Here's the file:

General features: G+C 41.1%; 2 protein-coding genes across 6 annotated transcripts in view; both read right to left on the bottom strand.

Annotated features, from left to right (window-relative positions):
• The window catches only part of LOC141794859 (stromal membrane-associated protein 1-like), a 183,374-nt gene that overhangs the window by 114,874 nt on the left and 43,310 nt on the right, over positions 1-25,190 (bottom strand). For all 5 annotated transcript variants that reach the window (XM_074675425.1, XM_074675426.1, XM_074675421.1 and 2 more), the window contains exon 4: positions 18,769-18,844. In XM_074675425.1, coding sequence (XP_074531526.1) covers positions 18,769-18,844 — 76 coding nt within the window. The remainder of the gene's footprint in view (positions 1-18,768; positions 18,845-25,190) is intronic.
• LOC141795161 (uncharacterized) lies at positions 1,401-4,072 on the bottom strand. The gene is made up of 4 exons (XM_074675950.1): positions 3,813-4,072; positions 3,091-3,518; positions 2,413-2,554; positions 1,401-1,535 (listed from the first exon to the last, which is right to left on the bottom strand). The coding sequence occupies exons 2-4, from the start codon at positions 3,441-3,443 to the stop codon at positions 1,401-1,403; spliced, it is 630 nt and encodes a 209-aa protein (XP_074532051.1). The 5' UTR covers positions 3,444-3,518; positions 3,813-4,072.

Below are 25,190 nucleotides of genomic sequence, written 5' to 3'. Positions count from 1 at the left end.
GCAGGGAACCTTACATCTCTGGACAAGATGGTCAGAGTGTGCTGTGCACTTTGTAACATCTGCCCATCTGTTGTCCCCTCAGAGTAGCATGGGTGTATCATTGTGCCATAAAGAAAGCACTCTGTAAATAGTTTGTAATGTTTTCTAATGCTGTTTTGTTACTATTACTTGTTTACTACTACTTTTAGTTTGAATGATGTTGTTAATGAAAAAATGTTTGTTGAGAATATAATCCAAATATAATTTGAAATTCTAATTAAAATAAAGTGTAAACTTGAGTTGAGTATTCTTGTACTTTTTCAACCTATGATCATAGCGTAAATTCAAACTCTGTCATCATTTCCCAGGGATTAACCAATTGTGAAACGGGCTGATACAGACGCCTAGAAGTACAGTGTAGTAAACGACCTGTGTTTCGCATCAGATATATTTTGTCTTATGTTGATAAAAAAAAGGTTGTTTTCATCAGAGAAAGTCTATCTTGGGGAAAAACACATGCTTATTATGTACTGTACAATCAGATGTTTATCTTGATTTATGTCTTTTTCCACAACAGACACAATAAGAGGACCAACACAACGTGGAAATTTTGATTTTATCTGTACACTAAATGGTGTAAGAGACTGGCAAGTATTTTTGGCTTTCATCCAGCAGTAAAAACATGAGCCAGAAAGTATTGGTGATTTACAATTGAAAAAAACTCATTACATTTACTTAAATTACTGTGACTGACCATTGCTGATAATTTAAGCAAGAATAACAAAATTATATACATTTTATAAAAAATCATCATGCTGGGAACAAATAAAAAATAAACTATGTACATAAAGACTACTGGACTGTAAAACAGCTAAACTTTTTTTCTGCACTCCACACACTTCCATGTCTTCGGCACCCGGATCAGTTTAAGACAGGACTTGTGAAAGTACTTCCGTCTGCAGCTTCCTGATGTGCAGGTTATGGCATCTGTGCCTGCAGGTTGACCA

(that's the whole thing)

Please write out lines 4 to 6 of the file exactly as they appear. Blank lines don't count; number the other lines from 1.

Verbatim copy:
• LOC141795161 (uncharacterized) lies at positions 1,401-4,072 on the bottom strand. The gene is made up of 4 exons (XM_074675950.1): positions 3,813-4,072; positions 3,091-3,518; positions 2,413-2,554; positions 1,401-1,535 (listed from the first exon to the last, which is right to left on the bottom strand). The coding sequence occupies exons 2-4, from the start codon at positions 3,441-3,443 to the stop codon at positions 1,401-1,403; spliced, it is 630 nt and encodes a 209-aa protein (XP_074532051.1). The 5' UTR covers positions 3,444-3,518; positions 3,813-4,072.

Below are 25,190 nucleotides of genomic sequence, written 5' to 3'. Positions count from 1 at the left end.
GCAGGGAACCTTACATCTCTGGACAAGATGGTCAGAGTGTGCTGTGCACTTTGTAACATCTGCCCATCTGTTGTCCCCTCAGAGTAGCATGGGTGTATCATTGTGCCATAAAGAAAGCACTCTGTAAATAGTTTGTAATGTTTTCTAATGCTGTTTTGTTACTATTACTTGTTTACTACTACTTTTAGTTTGAATGATGTTGTTAATGAAAAAATGTTTGTTGAGAATATAATCCAAATATAATTTGAAATTCTAATTAAAATAAAGTGTAAACTTGAGTTGAGTATTCTTGTACTTTTTCAACCTATGATCATAGCGTAAATTCAAACTCTGTCATCATTTCCCAGGGATTAACCAATTGTGAAACGGGCTGATACAGACGCCTAGAAGTACAGTGTAGTAAACGACCTGTGTTTCGCATCAGATATATTTTGTCTTATGTTGATAAAAAAAAGGTTGTTTTCATCAGAGAAAGTCTATCTTGGGGAAAAACACATGCTTATTATGTACTGTACAATCAGATGTTTATCTTGATTTATGTCTTTTTCCACAACAGACACAATAAGAGGACCAACACAACGTGGAAATTTTGATTTTATCTGTACACTAAATGGTGTAAGAGACTGGCAAGTATTTTTGGCTTTCATCCAGCAGTAAAAACATGAGCCAGAAAGTATTGGTGATTTACAATTGAAAAAAACTCATTACATTTACTTAAATTACTGTGACTGACCATTGCTGATAATTTAAGCAAGAATAACAAAATTATATACATTTTATAAAAAATCATCATGCTGGGAACAAATAAAAAATAAACTATGTACATAAAGACTACTGGACTGTAAAACAGCTAAACTTTTTTTCTGCACTCCACACACTTCCATGTCTTCGGCACCCGGATCAGTTTAAGACAGGACTTGTGAAAGTACTTCCGTCTGCAGCTTCCTGATGTGCAGGTTATGGCATCTGTGCCTGCAGGTTGACCA